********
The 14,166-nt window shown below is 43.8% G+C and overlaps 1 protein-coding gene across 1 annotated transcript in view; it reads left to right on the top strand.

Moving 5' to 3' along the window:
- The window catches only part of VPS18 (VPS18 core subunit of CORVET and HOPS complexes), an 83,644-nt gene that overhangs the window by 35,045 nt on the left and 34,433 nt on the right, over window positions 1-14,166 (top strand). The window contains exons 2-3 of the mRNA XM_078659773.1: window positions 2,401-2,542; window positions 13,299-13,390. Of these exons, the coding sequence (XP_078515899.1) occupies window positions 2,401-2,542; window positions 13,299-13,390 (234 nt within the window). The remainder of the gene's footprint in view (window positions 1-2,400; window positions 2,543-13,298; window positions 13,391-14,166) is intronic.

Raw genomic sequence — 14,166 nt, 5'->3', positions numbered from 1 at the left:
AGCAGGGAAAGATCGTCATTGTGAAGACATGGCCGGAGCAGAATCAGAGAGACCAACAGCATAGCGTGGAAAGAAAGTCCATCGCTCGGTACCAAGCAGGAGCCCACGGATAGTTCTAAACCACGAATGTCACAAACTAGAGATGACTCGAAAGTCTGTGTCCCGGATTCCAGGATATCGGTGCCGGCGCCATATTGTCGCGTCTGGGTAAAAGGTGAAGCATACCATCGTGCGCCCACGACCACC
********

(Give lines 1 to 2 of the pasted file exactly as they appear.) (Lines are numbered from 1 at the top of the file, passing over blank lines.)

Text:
The 14,166-nt window shown below is 43.8% G+C and overlaps 1 protein-coding gene across 1 annotated transcript in view; it reads left to right on the top strand.

Moving 5' to 3' along the window: